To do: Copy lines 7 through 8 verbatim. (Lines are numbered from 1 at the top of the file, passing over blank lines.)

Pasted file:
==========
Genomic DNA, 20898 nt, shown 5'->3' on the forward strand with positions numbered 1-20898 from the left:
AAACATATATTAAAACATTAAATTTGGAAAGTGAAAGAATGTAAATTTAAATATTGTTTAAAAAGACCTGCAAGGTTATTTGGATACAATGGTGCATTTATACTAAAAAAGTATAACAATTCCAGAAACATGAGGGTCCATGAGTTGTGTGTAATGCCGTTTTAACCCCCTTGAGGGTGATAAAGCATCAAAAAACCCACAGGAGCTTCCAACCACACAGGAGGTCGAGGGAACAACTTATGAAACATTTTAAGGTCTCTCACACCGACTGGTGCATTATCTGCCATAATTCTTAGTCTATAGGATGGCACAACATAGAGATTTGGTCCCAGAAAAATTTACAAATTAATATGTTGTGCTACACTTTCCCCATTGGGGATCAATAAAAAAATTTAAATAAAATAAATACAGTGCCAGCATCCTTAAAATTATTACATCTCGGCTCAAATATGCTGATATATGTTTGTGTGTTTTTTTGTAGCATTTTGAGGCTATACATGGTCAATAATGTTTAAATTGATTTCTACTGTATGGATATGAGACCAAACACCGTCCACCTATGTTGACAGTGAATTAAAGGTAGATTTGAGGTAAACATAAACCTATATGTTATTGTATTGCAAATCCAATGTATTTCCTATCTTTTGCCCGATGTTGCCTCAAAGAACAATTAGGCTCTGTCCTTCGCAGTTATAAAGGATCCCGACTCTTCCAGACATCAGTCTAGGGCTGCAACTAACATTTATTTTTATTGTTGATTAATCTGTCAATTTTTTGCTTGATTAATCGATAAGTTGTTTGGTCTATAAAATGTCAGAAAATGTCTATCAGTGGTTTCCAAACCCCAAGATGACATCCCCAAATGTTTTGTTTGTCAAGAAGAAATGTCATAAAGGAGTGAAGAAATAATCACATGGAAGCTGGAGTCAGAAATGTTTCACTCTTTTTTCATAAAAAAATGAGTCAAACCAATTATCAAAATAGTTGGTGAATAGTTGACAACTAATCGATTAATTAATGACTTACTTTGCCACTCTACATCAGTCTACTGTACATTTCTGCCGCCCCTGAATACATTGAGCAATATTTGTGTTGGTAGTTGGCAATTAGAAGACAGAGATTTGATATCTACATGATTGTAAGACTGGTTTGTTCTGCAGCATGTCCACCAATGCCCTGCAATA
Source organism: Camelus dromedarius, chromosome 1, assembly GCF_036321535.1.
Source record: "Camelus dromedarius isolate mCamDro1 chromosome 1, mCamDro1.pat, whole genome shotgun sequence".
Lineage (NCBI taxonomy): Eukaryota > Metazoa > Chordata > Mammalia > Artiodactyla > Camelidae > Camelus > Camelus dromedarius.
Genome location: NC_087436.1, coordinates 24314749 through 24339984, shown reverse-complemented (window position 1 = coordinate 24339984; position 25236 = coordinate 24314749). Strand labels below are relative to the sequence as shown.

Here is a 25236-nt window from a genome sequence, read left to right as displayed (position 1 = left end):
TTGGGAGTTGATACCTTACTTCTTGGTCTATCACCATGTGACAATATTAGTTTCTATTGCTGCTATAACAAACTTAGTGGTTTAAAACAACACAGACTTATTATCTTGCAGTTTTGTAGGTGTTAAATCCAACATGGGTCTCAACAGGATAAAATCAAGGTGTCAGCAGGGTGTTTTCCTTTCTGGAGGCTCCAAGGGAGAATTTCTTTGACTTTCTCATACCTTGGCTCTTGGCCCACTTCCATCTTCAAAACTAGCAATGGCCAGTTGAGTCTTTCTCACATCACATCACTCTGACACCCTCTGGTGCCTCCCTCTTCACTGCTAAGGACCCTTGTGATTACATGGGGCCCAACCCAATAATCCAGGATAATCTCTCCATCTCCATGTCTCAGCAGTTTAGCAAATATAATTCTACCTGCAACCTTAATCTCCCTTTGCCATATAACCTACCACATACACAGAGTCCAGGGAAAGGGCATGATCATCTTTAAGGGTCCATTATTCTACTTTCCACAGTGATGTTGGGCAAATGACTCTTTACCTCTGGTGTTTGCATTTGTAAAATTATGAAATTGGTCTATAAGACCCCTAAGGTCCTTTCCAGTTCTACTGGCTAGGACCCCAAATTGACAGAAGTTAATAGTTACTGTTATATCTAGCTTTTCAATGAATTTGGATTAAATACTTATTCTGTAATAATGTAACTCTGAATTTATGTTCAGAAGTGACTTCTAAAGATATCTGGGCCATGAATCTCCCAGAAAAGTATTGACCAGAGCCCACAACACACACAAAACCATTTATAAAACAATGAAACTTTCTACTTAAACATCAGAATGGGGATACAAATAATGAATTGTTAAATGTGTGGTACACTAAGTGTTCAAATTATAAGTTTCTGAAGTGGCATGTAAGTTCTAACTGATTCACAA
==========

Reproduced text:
Here is a 25236-nt window from a genome sequence, read left to right as displayed (position 1 = left end):
TTGGGAGTTGATACCTTACTTCTTGGTCTATCACCATGTGACAATATTAGTTTCTATTGCTGCTATAACAAACTTAGTGGTTTAAAACAACACAGACTTATTATCTTGCAGTTTTGTAGGTGTTAAATCCAACATGGGTCTCAACAGGATAAAATCAAGGTGTCAGCAGGGTGTTTTCCTTTCTGGAGGCTCCAAGGGAGAATTTCTTTGACTTTCTCATACCTTGGCTCTTGGCCCACTTCCATCTTCAAAACTAGCAATGGCCAGTTGAGTCTTTCTCACATCACATCACTCTGACACCCTCTGGTGCCTCCCTCTTCACTGCTAAGGACCCTTGTGATTACATGGGGCCCAACCCAATAATCCAGGATAATCTCTCCATCTCCATGTCTCAGCAGTTTAGCAAATATAATTCTACCTGCAACCTTAATCTCCCTTTGCCATATAACCTACCACATACACAGAGTCCAGGGAAAGGGCATGATCATCTTTAAGGGTCCATTATTCTACTTTCCACAGTGATGTTGGGCAAATGACTCTTTACCTCTGGTGTTTGCATTTGTAAAATTATGAAATTGGTCTATAAGACCCCTAAGGTCCTTTCCAGTTCTACTGGCTAGGACCCCAAATTGACAGAAGTTAATAGTTACTGTTATATCTAGCTTTTCAATGAATTTGGATTAAATACTTATTCTGTAATAATGTAACTCTGAATTTATGTTCAGAAGTGACTTCTAAAGATATCTGGGCCATGAATCTCCCAGAAAAGTATTGACCAGAGCCCACAACACACACAAAACCATTTATAAAACAATGAAACTTTCTACTTAAACATCAGAATGGGGATACAAATAATGAATTGTTAAATGTGTGGTACACTAAGTGTTCAAATTATAAGTTTCTGAAGTGGCATGTAAGTTCTAACTGATTCACAA